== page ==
Because I’m selfish and a bad mother, I basically ran away from home this summer and rented a cottage (for weekends) on an island in order to write a novel. It’s a small Chesapeake Bay waterfront place on Tilghman Island on Maryland’s Eastern Shore. All I can hope is that my kids have really good therapists someday, and that there’s some truth to the airline wisdom for traveling with children: apply the oxygen mask to yourself first.
Anyway, one of the great things about island living is the food. Eating delicious steamed Maryland crabs throughout the course of my summer can be measured in dollars and cents, and goes something like this:
I met a waterman who agreed to deliver a dozen steamed jumbo crabs to my door for $35/dozen. I thought this was amazing. They are easily twice that much in a restaurant. I tip the guy $5 and happily eat six hot, saving six in the fridge to eat cold the next day, which I like as much or more because they’re easier to pick. I realize I can’t afford this $40 meal luxury all summer, so I try catching my own crabs, but only catch one.
My cottage landlords introduce me to Randall, the waterman who is basically the crab kingpin/mafia godfather of the entire state of Maryland. Tilghman Island has the busiest drawbridge in the nation because it has the largest commercial fishing and crabbing operation in the state. This means that a metric ton of crabs come in and out of Tilghman Island each day for six months of the year (oysters the other half), and that Randall is in charge of getting them where they need to go. If I ride my bike over to his warehouse at the dock, he will sell me steamed crabs for $20/dozen, and one time free in exchange for a six pack of beer because they had extra.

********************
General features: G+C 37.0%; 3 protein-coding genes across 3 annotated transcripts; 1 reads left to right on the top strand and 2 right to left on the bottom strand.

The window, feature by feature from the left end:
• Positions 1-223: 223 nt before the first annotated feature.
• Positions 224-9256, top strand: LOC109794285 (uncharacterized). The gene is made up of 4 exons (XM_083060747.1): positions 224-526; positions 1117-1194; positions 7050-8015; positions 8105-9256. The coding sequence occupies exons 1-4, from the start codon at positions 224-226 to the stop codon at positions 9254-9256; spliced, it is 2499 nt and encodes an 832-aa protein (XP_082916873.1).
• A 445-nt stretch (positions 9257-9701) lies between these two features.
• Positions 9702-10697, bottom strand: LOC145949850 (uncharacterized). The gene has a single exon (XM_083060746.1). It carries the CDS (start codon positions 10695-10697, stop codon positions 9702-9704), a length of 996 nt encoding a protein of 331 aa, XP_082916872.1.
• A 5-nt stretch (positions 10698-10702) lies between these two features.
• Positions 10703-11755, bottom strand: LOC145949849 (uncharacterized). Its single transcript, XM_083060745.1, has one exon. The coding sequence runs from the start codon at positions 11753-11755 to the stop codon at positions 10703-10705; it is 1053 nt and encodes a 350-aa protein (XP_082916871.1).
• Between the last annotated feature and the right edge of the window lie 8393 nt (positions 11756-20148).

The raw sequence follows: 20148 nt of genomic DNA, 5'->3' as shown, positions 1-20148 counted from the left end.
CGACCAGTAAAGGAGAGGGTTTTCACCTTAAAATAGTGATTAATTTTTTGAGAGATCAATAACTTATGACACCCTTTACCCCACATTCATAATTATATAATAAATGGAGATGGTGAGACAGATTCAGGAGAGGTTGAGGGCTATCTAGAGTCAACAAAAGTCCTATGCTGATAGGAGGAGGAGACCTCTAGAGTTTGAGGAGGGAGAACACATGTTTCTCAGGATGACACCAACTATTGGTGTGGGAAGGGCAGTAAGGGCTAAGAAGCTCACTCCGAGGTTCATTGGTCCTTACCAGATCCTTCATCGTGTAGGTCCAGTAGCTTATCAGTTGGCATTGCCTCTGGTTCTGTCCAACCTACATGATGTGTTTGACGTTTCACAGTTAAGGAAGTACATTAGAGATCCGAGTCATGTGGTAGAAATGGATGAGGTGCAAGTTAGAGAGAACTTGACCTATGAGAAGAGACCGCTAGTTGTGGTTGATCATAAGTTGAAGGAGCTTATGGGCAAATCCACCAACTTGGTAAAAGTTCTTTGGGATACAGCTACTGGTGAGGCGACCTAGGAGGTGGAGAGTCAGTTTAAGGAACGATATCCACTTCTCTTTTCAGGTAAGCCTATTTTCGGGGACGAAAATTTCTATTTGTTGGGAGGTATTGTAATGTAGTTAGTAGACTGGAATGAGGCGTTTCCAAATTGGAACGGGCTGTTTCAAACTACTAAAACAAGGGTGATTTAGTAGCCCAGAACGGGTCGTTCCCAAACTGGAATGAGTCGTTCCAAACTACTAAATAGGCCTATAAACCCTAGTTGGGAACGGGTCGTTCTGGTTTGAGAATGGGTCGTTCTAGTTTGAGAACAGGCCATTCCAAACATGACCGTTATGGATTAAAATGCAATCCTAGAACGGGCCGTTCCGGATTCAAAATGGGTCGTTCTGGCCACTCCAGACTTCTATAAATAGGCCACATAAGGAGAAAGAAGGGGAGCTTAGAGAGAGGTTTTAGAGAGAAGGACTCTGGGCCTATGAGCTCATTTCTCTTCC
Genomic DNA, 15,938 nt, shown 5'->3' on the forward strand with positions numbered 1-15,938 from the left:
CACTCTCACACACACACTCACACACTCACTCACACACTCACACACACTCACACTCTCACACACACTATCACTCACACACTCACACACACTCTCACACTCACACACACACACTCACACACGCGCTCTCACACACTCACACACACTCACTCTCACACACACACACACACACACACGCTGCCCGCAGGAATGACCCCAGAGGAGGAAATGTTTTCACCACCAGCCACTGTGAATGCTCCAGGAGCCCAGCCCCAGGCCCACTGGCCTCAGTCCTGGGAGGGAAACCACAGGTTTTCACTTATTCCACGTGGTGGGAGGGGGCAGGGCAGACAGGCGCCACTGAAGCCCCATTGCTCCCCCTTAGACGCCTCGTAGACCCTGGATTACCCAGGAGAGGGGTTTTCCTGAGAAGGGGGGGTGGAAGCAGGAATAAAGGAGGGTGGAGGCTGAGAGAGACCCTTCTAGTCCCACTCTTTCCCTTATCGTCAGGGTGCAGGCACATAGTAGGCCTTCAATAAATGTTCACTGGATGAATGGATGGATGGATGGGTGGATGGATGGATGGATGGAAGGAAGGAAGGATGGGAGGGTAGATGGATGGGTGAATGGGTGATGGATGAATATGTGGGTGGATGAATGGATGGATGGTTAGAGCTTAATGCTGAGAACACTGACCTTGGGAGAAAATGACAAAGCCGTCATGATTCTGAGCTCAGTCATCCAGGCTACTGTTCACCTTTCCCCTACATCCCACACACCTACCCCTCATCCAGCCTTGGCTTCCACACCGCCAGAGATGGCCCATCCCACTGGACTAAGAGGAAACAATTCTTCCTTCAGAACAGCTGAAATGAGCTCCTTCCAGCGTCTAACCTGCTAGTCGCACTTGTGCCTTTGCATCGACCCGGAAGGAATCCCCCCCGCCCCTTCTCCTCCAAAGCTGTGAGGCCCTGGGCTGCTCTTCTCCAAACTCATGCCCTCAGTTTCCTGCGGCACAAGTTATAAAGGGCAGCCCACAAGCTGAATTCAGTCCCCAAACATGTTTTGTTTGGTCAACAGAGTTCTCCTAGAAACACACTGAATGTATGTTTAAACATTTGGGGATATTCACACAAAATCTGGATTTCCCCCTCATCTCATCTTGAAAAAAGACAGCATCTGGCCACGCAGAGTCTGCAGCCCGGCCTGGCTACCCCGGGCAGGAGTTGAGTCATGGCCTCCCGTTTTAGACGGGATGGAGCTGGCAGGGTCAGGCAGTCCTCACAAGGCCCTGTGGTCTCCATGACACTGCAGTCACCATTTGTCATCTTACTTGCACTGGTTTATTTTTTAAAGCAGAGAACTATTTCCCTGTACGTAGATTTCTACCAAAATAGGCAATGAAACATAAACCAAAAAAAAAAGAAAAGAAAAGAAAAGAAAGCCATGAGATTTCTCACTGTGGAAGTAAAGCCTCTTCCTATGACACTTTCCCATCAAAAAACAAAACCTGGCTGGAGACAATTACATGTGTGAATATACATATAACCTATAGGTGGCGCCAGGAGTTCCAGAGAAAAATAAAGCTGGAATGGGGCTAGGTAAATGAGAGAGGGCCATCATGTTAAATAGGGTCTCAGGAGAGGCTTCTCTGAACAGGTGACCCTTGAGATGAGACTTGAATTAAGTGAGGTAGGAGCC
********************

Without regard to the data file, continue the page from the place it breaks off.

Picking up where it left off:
I mean, how hard can they be to steam myself, I think one day in early July. My cottage landlords have bestowed me with a fantastic vintage painted crab steamer pot, and it’s just begging to be used. Randall will sell me a dozen #1 live crabs for $10/dozen. Now they’re cheap enough to buy two dozen and pick a dozen for crabcakes. The only downside is that they’re alive, but once you get past the idea of being a crustacean murderer, you’re good to go, because death is delicious.
My next-door neighbor casually mentions that he caught 18 crabs in the pot off his dock the other day. What? How have I been dumb enough not to try to catch crabs myself off my own dock since back in May? I ride my bike over to the dock on the other side of the drawbridge from Randall to see Jerry, who is in charge of all the bait on the island. He tells me bluefish carcasses are what I need to catch crabs, and he gives me four of them, telling me to cut them in half and be sure to twist the heads to let all the oil out because that’s what the crabs like. And who doesn’t love violently ripping off fish heads to let fish brain and blood and essential oils get all over your hands and clothes so that you smell like fish for days?
And the other day, fresh from the “western shore” and wearing a black skirt and blouse, I walked down to the dock and found a dozen crabs in the pot. I squealed. I pulled the pot up, splashing water all over my phone and killing it (note to self: keeping your phone in your bra is practical for land roving, but when you are reaching downward into the bay, forget it).
I AM WATERWOMAN, HEAR ME ROAR!
I had the bizarre thought that I needed to quickly steam these crabs before they died. I saw that, after finishing the bluefish, they had already killed and eaten the smallest crab in their pot, so it was game time and I was starving. Seriously, it was like a Scarlett O’Hara moment of “I will never go hungry again!” only with crabs instead of radishes.
Catching my own crabs and then immediately cooking and eating them? I really did feel like some kind of cave/waterwoman. I now officially resent the term “waterman.” Because you just don’t hear the word waterwoman enough. Even Jerry asked to see my commercial fishing license when I went back for more bluefish carcasses, which I am pretty sure is the highest compliment a waterman can give to a come-here, touristy western shore chicken-necker type. We caught 21 crabs in the second batch, which means we win the crab Olympics over the neighbors.
My new favorite (and free) dining style? Bay to table.